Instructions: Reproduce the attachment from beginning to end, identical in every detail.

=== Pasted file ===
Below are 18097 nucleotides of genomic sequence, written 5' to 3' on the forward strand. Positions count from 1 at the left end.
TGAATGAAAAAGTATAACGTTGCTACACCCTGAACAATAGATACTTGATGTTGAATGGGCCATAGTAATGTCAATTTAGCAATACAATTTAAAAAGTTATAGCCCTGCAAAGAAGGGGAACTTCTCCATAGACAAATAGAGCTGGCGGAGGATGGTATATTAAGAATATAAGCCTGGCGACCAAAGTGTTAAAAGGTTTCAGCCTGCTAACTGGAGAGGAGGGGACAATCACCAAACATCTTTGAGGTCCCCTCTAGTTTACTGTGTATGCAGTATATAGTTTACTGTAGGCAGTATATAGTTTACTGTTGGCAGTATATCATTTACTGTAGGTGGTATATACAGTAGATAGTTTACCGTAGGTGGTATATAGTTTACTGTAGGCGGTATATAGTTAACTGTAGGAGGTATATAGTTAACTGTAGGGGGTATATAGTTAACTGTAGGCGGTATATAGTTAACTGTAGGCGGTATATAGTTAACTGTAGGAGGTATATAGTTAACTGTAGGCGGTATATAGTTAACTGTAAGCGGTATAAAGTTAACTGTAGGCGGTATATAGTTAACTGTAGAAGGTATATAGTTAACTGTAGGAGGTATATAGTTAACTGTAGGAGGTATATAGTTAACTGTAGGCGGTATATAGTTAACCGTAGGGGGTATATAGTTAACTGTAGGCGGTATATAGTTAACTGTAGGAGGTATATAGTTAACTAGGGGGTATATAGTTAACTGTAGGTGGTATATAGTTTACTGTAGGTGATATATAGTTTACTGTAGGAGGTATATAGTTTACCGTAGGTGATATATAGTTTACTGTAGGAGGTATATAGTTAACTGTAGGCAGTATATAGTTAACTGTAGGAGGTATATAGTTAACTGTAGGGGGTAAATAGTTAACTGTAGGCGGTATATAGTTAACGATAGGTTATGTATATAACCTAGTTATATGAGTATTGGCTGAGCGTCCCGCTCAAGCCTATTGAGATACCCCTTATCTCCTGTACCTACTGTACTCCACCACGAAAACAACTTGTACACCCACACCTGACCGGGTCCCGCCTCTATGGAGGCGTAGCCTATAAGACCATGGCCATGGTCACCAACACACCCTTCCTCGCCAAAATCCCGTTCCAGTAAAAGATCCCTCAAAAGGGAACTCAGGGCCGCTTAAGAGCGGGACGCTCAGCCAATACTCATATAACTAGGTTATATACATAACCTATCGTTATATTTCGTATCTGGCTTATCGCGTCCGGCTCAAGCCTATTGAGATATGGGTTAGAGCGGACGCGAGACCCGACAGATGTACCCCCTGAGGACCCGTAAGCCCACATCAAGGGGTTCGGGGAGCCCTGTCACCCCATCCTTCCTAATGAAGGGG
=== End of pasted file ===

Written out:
Below are 18097 nucleotides of genomic sequence, written 5' to 3' on the forward strand. Positions count from 1 at the left end.
TGAATGAAAAAGTATAACGTTGCTACACCCTGAACAATAGATACTTGATGTTGAATGGGCCATAGTAATGTCAATTTAGCAATACAATTTAAAAAGTTATAGCCCTGCAAAGAAGGGGAACTTCTCCATAGACAAATAGAGCTGGCGGAGGATGGTATATTAAGAATATAAGCCTGGCGACCAAAGTGTTAAAAGGTTTCAGCCTGCTAACTGGAGAGGAGGGGACAATCACCAAACATCTTTGAGGTCCCCTCTAGTTTACTGTGTATGCAGTATATAGTTTACTGTAGGCAGTATATAGTTTACTGTTGGCAGTATATCATTTACTGTAGGTGGTATATACAGTAGATAGTTTACCGTAGGTGGTATATAGTTTACTGTAGGCGGTATATAGTTAACTGTAGGAGGTATATAGTTAACTGTAGGGGGTATATAGTTAACTGTAGGCGGTATATAGTTAACTGTAGGCGGTATATAGTTAACTGTAGGAGGTATATAGTTAACTGTAGGCGGTATATAGTTAACTGTAAGCGGTATAAAGTTAACTGTAGGCGGTATATAGTTAACTGTAGAAGGTATATAGTTAACTGTAGGAGGTATATAGTTAACTGTAGGAGGTATATAGTTAACTGTAGGCGGTATATAGTTAACCGTAGGGGGTATATAGTTAACTGTAGGCGGTATATAGTTAACTGTAGGAGGTATATAGTTAACTAGGGGGTATATAGTTAACTGTAGGTGGTATATAGTTTACTGTAGGTGATATATAGTTTACTGTAGGAGGTATATAGTTTACCGTAGGTGATATATAGTTTACTGTAGGAGGTATATAGTTAACTGTAGGCAGTATATAGTTAACTGTAGGAGGTATATAGTTAACTGTAGGGGGTAAATAGTTAACTGTAGGCGGTATATAGTTAACGATAGGTTATGTATATAACCTAGTTATATGAGTATTGGCTGAGCGTCCCGCTCAAGCCTATTGAGATACCCCTTATCTCCTGTACCTACTGTACTCCACCACGAAAACAACTTGTACACCCACACCTGACCGGGTCCCGCCTCTATGGAGGCGTAGCCTATAAGACCATGGCCATGGTCACCAACACACCCTTCCTCGCCAAAATCCCGTTCCAGTAAAAGATCCCTCAAAAGGGAACTCAGGGCCGCTTAAGAGCGGGACGCTCAGCCAATACTCATATAACTAGGTTATATACATAACCTATCGTTATATTTCGTATCTGGCTTATCGCGTCCGGCTCAAGCCTATTGAGATATGGGTTAGAGCGGACGCGAGACCCGACAGATGTACCCCCTGAGGACCCGTAAGCCCACATCAAGGGGTTCGGGGAGCCCTGTCACCCCATCCTTCCTAATGAAGGGG